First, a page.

A REMINDER THAT LAND VALUES CAN CHANGE
age teaches widsom, at least to those willing to learn. With the current high price of land, now might be a good time for younger farmers to turn to their elder peers for lessons on what the hard times can teach.
Those who were there can tell you that farming in the ’70s was nearly euphoric for many. In several parts of Ontario, new corn hybrids had only recently made cash cropping a viable means of farming. Folks were getting comfortable with atrazine, which had just ‘miraculously’ appeared in the previous decade, and were about to discover Roundup®. Commodity prices were reaching historical highs, land values shot up, and interest rates were low. People came from around the world to farm here. Growth and expansion seemed to be happening everywhere, with no signs of stopping. Times were very good for a lot of farmers.
history repeating itself?
Richard Blyleven was a young hog farmer in Haldimand County at the time, and the industry today really reminds him of what it was like back then. “The talk was kind of the same as it is now; you had to feed the world and there was going to be a [food] shortage,” recalls Blyleven. “The ’70s were great, and then all of a sudden, the ’80s just turned everything around.”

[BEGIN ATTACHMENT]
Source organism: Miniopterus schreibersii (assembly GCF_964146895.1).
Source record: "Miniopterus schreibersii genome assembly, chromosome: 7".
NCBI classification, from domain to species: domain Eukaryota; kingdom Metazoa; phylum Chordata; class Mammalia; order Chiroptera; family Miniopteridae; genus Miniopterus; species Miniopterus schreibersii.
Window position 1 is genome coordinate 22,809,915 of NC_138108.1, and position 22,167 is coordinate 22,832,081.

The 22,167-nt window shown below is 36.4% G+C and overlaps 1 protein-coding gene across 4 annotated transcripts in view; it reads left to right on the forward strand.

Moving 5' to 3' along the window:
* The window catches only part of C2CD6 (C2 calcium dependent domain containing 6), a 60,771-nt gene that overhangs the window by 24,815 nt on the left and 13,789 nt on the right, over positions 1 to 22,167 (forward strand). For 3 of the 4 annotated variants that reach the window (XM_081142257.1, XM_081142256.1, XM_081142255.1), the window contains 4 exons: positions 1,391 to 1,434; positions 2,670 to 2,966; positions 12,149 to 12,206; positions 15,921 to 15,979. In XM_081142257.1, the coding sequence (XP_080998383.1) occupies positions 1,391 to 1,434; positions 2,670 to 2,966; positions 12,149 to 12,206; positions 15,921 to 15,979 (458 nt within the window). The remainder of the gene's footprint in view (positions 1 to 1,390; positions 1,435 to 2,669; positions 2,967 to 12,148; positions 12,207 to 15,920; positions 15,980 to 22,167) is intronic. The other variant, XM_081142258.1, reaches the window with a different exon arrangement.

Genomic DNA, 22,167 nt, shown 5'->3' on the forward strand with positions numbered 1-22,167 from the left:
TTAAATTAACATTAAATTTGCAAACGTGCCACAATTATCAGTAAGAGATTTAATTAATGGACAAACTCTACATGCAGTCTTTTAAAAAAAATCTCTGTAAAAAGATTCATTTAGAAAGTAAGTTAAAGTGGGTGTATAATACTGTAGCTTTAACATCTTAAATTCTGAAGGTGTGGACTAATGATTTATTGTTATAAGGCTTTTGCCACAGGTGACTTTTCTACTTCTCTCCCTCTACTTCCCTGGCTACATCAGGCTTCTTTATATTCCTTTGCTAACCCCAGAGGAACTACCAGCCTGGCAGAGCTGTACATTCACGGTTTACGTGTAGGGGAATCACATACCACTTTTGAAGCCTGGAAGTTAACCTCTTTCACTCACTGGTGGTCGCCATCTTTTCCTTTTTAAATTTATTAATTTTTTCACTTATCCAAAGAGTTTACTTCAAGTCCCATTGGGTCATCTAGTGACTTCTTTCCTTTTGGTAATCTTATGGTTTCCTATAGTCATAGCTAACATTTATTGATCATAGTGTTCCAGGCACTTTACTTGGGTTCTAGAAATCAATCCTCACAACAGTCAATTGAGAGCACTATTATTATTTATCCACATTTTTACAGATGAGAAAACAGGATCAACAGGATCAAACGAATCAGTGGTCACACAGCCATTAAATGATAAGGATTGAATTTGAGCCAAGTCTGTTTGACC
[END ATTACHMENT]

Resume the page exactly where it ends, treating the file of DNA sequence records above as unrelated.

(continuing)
Blyleven was one of many farmers who had their bank loans called during the ’80s. He had about 220 acres in the spring of 1985 when the bank manager called him to her office for the first time ever. Since he’d always managed his money well, and had never missed a loan payment, he hadn’t thought much of the fact that his land was almost half the value it had been in 1980. Of course, he was well aware that interest rates had shot through the roof on his loans.
“Back in 1981, the banks would always send you a letter when the interest rate changed on your loan,” he says. “Well, every week you got a letter, because the rate would go up 0.25 to 1.00% every week. That’s how fast [interest rates] went; it just went cuckoo overnight!”
He immediately called his accountant, but all he could say was that Blyleven was the third client from that bank to call him in the same predicament.
FIGURE 1: ontario farmland values (real $/acre), 1961-2009. source:?statistics canada. 2010. value of farm capital. catalogue number 21-013-x.
FIGURE 2: monthly prime interest rate and decade average, 1960-2010. source: statistics canada. chartered bank – prime business rate. cansim series v122495. table 1760043.